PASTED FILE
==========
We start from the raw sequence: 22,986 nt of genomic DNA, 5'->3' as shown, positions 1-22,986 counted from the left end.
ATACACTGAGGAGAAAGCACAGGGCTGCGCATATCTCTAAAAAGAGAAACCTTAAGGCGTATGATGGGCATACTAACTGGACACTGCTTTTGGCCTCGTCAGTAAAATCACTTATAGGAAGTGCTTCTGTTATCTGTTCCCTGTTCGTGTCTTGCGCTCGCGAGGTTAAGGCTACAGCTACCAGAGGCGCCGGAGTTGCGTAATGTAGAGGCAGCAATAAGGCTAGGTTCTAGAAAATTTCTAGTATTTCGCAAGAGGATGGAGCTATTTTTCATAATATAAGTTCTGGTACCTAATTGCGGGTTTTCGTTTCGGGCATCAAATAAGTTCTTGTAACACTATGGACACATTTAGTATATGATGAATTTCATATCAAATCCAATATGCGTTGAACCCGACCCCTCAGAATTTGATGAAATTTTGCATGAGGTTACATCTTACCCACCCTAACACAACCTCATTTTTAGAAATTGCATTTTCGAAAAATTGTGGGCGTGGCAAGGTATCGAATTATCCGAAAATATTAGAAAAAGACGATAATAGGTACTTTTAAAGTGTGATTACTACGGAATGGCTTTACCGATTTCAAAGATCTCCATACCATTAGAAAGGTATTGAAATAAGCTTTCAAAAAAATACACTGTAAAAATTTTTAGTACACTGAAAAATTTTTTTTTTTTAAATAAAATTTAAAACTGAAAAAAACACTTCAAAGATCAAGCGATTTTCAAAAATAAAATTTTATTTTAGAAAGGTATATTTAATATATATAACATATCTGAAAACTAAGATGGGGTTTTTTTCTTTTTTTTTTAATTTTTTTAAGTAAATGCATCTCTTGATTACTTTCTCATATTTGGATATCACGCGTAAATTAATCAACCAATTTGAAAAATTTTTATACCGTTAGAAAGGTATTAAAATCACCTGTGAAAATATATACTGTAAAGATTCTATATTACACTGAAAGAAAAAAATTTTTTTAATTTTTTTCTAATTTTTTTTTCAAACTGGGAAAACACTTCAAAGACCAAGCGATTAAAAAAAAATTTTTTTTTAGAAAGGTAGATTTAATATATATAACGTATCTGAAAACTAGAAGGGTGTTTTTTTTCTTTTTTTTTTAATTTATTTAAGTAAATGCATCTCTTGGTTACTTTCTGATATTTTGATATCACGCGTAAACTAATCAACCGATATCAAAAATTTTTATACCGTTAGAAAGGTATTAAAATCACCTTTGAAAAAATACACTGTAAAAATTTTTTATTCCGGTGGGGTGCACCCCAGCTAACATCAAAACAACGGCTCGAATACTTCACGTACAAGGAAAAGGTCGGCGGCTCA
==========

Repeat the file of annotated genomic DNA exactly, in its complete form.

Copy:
We start from the raw sequence: 22,986 nt of genomic DNA, 5'->3' as shown, positions 1-22,986 counted from the left end.
ATACACTGAGGAGAAAGCACAGGGCTGCGCATATCTCTAAAAAGAGAAACCTTAAGGCGTATGATGGGCATACTAACTGGACACTGCTTTTGGCCTCGTCAGTAAAATCACTTATAGGAAGTGCTTCTGTTATCTGTTCCCTGTTCGTGTCTTGCGCTCGCGAGGTTAAGGCTACAGCTACCAGAGGCGCCGGAGTTGCGTAATGTAGAGGCAGCAATAAGGCTAGGTTCTAGAAAATTTCTAGTATTTCGCAAGAGGATGGAGCTATTTTTCATAATATAAGTTCTGGTACCTAATTGCGGGTTTTCGTTTCGGGCATCAAATAAGTTCTTGTAACACTATGGACACATTTAGTATATGATGAATTTCATATCAAATCCAATATGCGTTGAACCCGACCCCTCAGAATTTGATGAAATTTTGCATGAGGTTACATCTTACCCACCCTAACACAACCTCATTTTTAGAAATTGCATTTTCGAAAAATTGTGGGCGTGGCAAGGTATCGAATTATCCGAAAATATTAGAAAAAGACGATAATAGGTACTTTTAAAGTGTGATTACTACGGAATGGCTTTACCGATTTCAAAGATCTCCATACCATTAGAAAGGTATTGAAATAAGCTTTCAAAAAAATACACTGTAAAAATTTTTAGTACACTGAAAAATTTTTTTTTTTTAAATAAAATTTAAAACTGAAAAAAACACTTCAAAGATCAAGCGATTTTCAAAAATAAAATTTTATTTTAGAAAGGTATATTTAATATATATAACATATCTGAAAACTAAGATGGGGTTTTTTTCTTTTTTTTTTAATTTTTTTAAGTAAATGCATCTCTTGATTACTTTCTCATATTTGGATATCACGCGTAAATTAATCAACCAATTTGAAAAATTTTTATACCGTTAGAAAGGTATTAAAATCACCTGTGAAAATATATACTGTAAAGATTCTATATTACACTGAAAGAAAAAAATTTTTTTAATTTTTTTCTAATTTTTTTTTCAAACTGGGAAAACACTTCAAAGACCAAGCGATTAAAAAAAAATTTTTTTTTAGAAAGGTAGATTTAATATATATAACGTATCTGAAAACTAGAAGGGTGTTTTTTTTCTTTTTTTTTTAATTTATTTAAGTAAATGCATCTCTTGGTTACTTTCTGATATTTTGATATCACGCGTAAACTAATCAACCGATATCAAAAATTTTTATACCGTTAGAAAGGTATTAAAATCACCTTTGAAAAAATACACTGTAAAAATTTTTTATTCCGGTGGGGTGCACCCCAGCTAACATCAAAACAACGGCTCGAATACTTCACGTACAAGGAAAAGGTCGGCGGCTCA